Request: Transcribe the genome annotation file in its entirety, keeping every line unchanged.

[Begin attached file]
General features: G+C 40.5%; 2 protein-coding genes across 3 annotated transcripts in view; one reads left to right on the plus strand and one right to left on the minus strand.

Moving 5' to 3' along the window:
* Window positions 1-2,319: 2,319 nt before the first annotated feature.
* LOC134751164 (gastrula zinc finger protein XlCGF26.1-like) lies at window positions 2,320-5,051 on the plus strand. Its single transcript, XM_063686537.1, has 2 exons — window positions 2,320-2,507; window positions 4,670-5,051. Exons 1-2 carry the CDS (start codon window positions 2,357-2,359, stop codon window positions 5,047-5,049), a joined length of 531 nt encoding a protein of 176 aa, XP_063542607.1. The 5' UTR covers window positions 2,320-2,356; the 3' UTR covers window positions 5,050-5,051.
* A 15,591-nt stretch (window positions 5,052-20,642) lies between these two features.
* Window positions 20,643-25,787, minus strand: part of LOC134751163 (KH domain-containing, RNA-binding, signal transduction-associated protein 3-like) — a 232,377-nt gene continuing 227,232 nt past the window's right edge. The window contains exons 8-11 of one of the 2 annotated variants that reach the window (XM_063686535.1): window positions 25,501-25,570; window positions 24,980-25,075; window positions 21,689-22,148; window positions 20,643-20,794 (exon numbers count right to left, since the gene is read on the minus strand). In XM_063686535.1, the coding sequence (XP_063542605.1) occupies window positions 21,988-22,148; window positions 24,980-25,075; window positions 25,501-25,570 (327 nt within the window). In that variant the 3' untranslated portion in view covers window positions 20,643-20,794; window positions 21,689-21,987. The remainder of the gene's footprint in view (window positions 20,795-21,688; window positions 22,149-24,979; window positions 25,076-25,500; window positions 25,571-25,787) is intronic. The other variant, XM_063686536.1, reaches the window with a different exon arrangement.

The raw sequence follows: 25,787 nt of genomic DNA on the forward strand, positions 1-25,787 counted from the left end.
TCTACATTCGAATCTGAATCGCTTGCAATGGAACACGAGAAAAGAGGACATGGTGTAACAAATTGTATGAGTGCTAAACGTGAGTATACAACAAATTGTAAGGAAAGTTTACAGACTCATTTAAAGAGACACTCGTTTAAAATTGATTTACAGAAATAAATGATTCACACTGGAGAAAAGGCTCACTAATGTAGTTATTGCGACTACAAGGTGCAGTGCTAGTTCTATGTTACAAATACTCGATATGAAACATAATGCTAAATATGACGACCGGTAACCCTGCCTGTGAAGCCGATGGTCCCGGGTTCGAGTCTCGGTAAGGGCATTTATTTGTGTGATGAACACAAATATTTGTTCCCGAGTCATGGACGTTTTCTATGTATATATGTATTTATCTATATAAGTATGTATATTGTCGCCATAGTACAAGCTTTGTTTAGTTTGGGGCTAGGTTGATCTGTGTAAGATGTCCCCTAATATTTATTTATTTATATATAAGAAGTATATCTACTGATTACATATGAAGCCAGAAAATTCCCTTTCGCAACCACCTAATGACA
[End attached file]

General features: G+C 40.5%; 2 protein-coding genes across 3 annotated transcripts in view; one reads left to right on the plus strand and one right to left on the minus strand.

Moving 5' to 3' along the window:
* Window positions 1-2,319: 2,319 nt before the first annotated feature.
* LOC134751164 (gastrula zinc finger protein XlCGF26.1-like) lies at window positions 2,320-5,051 on the plus strand. Its single transcript, XM_063686537.1, has 2 exons — window positions 2,320-2,507; window positions 4,670-5,051. Exons 1-2 carry the CDS (start codon window positions 2,357-2,359, stop codon window positions 5,047-5,049), a joined length of 531 nt encoding a protein of 176 aa, XP_063542607.1. The 5' UTR covers window positions 2,320-2,356; the 3' UTR covers window positions 5,050-5,051.
* A 15,591-nt stretch (window positions 5,052-20,642) lies between these two features.
* Window positions 20,643-25,787, minus strand: part of LOC134751163 (KH domain-containing, RNA-binding, signal transduction-associated protein 3-like) — a 232,377-nt gene continuing 227,232 nt past the window's right edge. The window contains exons 8-11 of one of the 2 annotated variants that reach the window (XM_063686535.1): window positions 25,501-25,570; window positions 24,980-25,075; window positions 21,689-22,148; window positions 20,643-20,794 (exon numbers count right to left, since the gene is read on the minus strand). In XM_063686535.1, the coding sequence (XP_063542605.1) occupies window positions 21,988-22,148; window positions 24,980-25,075; window positions 25,501-25,570 (327 nt within the window). In that variant the 3' untranslated portion in view covers window positions 20,643-20,794; window positions 21,689-21,987. The remainder of the gene's footprint in view (window positions 20,795-21,688; window positions 22,149-24,979; window positions 25,076-25,500; window positions 25,571-25,787) is intronic. The other variant, XM_063686536.1, reaches the window with a different exon arrangement.

The raw sequence follows: 25,787 nt of genomic DNA on the forward strand, positions 1-25,787 counted from the left end.
TCTACATTCGAATCTGAATCGCTTGCAATGGAACACGAGAAAAGAGGACATGGTGTAACAAATTGTATGAGTGCTAAACGTGAGTATACAACAAATTGTAAGGAAAGTTTACAGACTCATTTAAAGAGACACTCGTTTAAAATTGATTTACAGAAATAAATGATTCACACTGGAGAAAAGGCTCACTAATGTAGTTATTGCGACTACAAGGTGCAGTGCTAGTTCTATGTTACAAATACTCGATATGAAACATAATGCTAAATATGACGACCGGTAACCCTGCCTGTGAAGCCGATGGTCCCGGGTTCGAGTCTCGGTAAGGGCATTTATTTGTGTGATGAACACAAATATTTGTTCCCGAGTCATGGACGTTTTCTATGTATATATGTATTTATCTATATAAGTATGTATATTGTCGCCATAGTACAAGCTTTGTTTAGTTTGGGGCTAGGTTGATCTGTGTAAGATGTCCCCTAATATTTATTTATTTATATATAAGAAGTATATCTACTGATTACATATGAAGCCAGAAAATTCCCTTTCGCAACCACCTAATGACA